- Associated Press - Friday, April 5, 2013

RANCHO MIRAGE, CALIF. (AP) - Jodi Ewart Shadoff is one of the few LPGA Tour players to use an anchored putting stroke, a method the U.S. Golf Association and Royal & Ancient Golf Club have proposed banning.

“I’ve said this a lot of times, but all you have to do is look at my putting stats to know it’s not a huge advantage,” Ewart Shadoff said Friday after her second round in the Kraft Nabisco Championship. “To be honest, if they do decide to ban it, it wouldn’t be a huge issue for me. I’d have to spend a couple months really working out with a short putter, but it wouldn’t be a huge deal for me.”

The USGA and Royal & Ancient Golf Club proposed the ban late last year. If adopted, it would go into effect in 2016.

“If they go ahead and do ban it, then I probably expect to use it and start making the switch in the offseason,” said Ewart Shadoff, who has used an anchored putting stroke since November 2011. “I did actually go back to the short putter in Malaysia at the end of last year for the first round. That didn’t go so well. I actually hole more long putts with the short putter, but I’m very consistent with the belly putter within 6 feet.”

Ewart Shadoff shot a 4-under 68 on Thursday for a share of the first-round lead with Suzann Pettersen and Na Yeon Choi. The 25-year-old Englishwoman had a 72 on Friday to enter the weekend three strokes behind leader Inbee Park.


CREAMER COMEBACK: Fighting illness and mourning her grandmother’s death, Paula Creamer played her way into contention in the second round.

“I’m definitely sick,” Creamer said. “My grandma passed away and I’m just not sleeping. My body kind of shut down. But last night was a rough night, but other than that, I’m feeling a little bit better.”

Creamer followed her opening 2-over 74 with a 68, playing the final 13 holes in 5 under.

“I just made more putts,” Creamer said. “I had a couple of bogeys early on, but fought back hard and played well on the back nine, which is the front nine.”

The 26-year-old American is winless since the 2010 U.S. Women’s Open. The nine-time tour champion came close to ending the long drought last year at Kingsmill, but lost to Jiyai Shin on the ninth hole of a playoff.


SLEEPING GIANT: Second-ranked Yani Tseng was 3 over after opening rounds of 72 and 75.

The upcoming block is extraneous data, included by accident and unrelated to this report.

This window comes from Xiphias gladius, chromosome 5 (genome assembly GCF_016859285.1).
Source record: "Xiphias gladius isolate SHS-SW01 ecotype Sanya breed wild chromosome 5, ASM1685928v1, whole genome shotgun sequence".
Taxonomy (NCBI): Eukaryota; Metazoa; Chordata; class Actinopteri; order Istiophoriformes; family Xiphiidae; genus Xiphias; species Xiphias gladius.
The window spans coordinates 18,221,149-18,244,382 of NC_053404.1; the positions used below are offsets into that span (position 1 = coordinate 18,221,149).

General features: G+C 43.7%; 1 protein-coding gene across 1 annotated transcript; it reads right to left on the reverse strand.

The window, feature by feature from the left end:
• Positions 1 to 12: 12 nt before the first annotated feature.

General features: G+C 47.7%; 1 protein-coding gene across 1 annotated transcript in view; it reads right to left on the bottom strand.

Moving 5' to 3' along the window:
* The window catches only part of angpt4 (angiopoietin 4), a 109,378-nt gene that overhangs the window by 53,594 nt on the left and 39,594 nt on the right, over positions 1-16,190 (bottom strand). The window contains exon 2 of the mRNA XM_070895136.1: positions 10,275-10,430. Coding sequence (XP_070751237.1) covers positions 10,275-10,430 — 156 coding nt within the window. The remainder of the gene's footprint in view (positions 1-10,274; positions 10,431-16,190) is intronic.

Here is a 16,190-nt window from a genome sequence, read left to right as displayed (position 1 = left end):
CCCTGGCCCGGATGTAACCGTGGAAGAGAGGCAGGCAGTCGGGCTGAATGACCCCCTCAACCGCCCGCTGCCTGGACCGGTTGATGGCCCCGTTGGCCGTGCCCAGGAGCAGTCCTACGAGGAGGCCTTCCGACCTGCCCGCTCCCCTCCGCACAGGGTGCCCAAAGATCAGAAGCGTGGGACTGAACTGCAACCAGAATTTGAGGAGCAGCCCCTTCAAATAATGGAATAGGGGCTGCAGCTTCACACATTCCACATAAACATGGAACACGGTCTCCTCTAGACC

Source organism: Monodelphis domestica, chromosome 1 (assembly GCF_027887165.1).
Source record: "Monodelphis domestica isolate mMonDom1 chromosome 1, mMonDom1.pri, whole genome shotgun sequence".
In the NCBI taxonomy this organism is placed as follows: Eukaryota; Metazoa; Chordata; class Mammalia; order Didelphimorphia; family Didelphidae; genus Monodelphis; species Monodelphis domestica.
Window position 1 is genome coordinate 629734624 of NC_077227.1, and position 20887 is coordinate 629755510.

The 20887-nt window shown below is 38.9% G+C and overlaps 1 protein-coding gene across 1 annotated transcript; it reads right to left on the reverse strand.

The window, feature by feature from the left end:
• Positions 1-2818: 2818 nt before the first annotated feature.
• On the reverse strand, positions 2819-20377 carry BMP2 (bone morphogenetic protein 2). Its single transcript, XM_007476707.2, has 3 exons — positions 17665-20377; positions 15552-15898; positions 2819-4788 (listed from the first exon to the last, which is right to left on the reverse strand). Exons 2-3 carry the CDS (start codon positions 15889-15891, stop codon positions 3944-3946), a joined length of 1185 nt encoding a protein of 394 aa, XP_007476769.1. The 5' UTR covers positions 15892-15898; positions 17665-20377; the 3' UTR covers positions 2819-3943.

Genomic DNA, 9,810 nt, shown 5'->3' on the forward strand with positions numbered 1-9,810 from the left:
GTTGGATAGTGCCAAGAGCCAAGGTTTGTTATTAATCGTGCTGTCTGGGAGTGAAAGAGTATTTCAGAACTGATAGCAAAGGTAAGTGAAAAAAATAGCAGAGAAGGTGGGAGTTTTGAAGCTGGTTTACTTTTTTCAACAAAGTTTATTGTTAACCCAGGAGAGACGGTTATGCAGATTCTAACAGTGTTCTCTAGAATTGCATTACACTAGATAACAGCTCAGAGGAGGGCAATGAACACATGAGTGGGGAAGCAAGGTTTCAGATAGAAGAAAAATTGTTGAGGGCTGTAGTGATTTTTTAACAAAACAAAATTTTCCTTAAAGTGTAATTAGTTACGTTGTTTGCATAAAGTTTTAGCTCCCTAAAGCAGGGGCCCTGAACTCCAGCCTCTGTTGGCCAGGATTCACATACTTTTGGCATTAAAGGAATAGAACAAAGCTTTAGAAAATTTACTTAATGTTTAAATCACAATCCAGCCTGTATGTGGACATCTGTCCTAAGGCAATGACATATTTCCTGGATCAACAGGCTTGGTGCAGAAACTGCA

Winless in more than a year, the 24-year-old Taiwanese star had a triple-bogey 7 on No. 7 _ her 15th hole of the day _ after she pulled her 3-wood drive left and out of bounds.

“One shot costs three more shots, but everything else is fine,” Tseng said. “I was hitting driver, but today, because of the downwind, I chose the 3-wood, and I didn’t pick the shot I wanted to hit. And I didn’t like the target I picked and I just kind of pulled to the left.”

After a good start to the season in Australia and Asia, she lost the No. 1 spot in the world to Stacy Lewis three weeks ago in Phoenix, then was booted out of the Kia Classic a few days later when she overslept and missed her pro-am tee time.

She has played well at Mission Hills, winning in 2010 and finishing second in 2011 and third last year.

“I know I can make a bunch of birdies out there,” Tseng said. “Today is the past, and I’ll learn from today, and I won’t make the same mistakes tomorrow.”


DIVOTS: Travis Wilson was back at work Friday as Stacy Lewis’ caddie, a day after he was taken to an urgent care center because of flu-like symptoms. “He was fine,” Lewis said. “The media hyped it up to more than it was. He felt a little off the last few days and needed some fluids to get going again, but he felt great today and I was glad to have him.” … Natalie Gulbis made the cut, shooting 74-72 in her return to play after recovering from malaria. Infected by a mosquito during the LPGA Thailand, she withdrew after the first round the following week in Singapore and missed tournaments in Phoenix and Carlsbad. … Brittany Lincicome, the 2009 winner, shot 77-74 to miss the cut. … Hall of Famer Amy Alcott, making a rare tour start at age 57, shot 81-80. She won the tournament in 1983, 1988 and 1991.

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